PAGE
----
When Gary Mayor Karen Freeman-Wilson requested urgent assistance from the Indiana State Police, it was obvious the city's homicide problem was bad. As Lauri Harvey Keagle's stories today show, the problem is alarming.
As of Oct. 10, Gary recorded 42 homicides — one for every 1,900 residents — and the year isn't over yet.
Flint, Mich., led the nation last year with the highest homicide rate -- 65 per 100,000 residents -- for a city over 100,000 residents.
Gary, which has just 20,000 fewer residents and similar demographics, is on track this year for a homicide rate of 62.
Fighting the crime problem in Gary requires renewed attacks on many fronts.
Gov. Mike Pence spurned the mayor's request for state trooper assistance but advised 60 percent of the city's police officers should be on patrol duty. Police Chief Wade Ingram said it's already up to 55 percent, a major improvement, and he plans to get it to 60 percent soon.
But Dan McDevitt, former Lansing police chief and now principal at REM Management Services, knows additional police officers on the street aren't enough.
"If you put another 100 cops out there, without a sense of community, it doesn't matter," McDevitt said.
In a community where violent crimes are common, Ingram said victims too often choose not to cooperate with police and instead take matters into their own hands, only perpetuating the problem.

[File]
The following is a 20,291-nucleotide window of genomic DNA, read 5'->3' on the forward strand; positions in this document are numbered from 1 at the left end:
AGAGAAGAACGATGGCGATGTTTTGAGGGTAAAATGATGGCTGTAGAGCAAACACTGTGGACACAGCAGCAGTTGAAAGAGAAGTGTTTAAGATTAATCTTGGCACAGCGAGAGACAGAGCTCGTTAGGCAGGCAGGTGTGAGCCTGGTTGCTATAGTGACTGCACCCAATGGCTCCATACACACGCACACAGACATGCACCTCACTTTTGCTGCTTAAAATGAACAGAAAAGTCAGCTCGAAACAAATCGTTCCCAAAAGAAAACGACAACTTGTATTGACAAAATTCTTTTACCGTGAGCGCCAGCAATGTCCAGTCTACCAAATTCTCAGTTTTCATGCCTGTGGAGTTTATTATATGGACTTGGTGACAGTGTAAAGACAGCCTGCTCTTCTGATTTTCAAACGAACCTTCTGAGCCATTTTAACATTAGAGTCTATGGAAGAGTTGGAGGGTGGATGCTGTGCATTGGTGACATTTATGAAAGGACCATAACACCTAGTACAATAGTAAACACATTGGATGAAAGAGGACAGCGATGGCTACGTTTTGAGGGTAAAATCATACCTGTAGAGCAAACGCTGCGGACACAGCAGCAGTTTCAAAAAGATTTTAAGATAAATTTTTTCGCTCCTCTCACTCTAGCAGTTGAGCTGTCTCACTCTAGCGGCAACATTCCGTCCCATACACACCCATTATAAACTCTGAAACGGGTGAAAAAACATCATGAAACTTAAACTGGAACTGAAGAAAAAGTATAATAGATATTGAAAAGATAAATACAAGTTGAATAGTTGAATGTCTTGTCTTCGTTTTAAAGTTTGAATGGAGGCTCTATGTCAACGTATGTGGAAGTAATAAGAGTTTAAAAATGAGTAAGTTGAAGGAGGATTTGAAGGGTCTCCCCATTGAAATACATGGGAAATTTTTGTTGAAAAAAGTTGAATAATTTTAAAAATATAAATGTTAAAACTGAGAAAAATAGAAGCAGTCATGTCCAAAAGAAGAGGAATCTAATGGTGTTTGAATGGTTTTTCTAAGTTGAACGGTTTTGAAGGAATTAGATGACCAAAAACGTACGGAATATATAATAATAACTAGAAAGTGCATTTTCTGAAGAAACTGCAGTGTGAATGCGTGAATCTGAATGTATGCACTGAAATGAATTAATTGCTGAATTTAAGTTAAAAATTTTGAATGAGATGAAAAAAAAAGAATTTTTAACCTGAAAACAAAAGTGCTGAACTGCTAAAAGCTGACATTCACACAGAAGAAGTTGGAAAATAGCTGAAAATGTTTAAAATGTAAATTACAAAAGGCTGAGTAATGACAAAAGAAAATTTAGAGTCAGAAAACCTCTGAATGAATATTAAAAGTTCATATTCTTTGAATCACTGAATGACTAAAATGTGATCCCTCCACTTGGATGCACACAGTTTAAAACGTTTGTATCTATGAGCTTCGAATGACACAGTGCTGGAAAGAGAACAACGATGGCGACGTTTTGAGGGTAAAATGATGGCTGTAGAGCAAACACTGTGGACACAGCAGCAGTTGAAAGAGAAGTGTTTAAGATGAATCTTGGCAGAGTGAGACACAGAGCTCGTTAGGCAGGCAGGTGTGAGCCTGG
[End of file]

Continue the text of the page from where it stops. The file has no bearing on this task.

Ingram and other Gary leaders must work with citizens throughout the city to build a sense of community. That includes starting neighborhood Crime Watch and other programs that encourage residents to report tips to police as well as give citizens feedback on what police see happening in their area.
Ingram also proposes requiring gas stations and convenience stores to close after 9 p.m. if they don't have surveillance cameras inside and outside.
Crime has spiked in and around 24-hour convenience stores and gas stations. It's in the best interest of the employees as well as customers that surveillance cameras be installed.
Crack down on gangs and drugs, too. Revenue from sales of illegal drugs fuels gangs' greed and puts customers and bystanders in peril, not just the drug dealers themselves.
And small gangs control less turf, so they are more likely to clash with each other along their territorial borders.
Not all violent attacks involve gangs and drugs. In every case, though, it's a matter of conflict escalating out of control.
Teach children, beginning at a young age, nonviolent techniques for conflict resolution. Open their eyes to other possibilities.
Gary is a city with vast possibilities, after all. Reducing the crime rate is a key to unlocking them.
That's why all of these approaches are necessary to help Gary reduce its violent crime rate.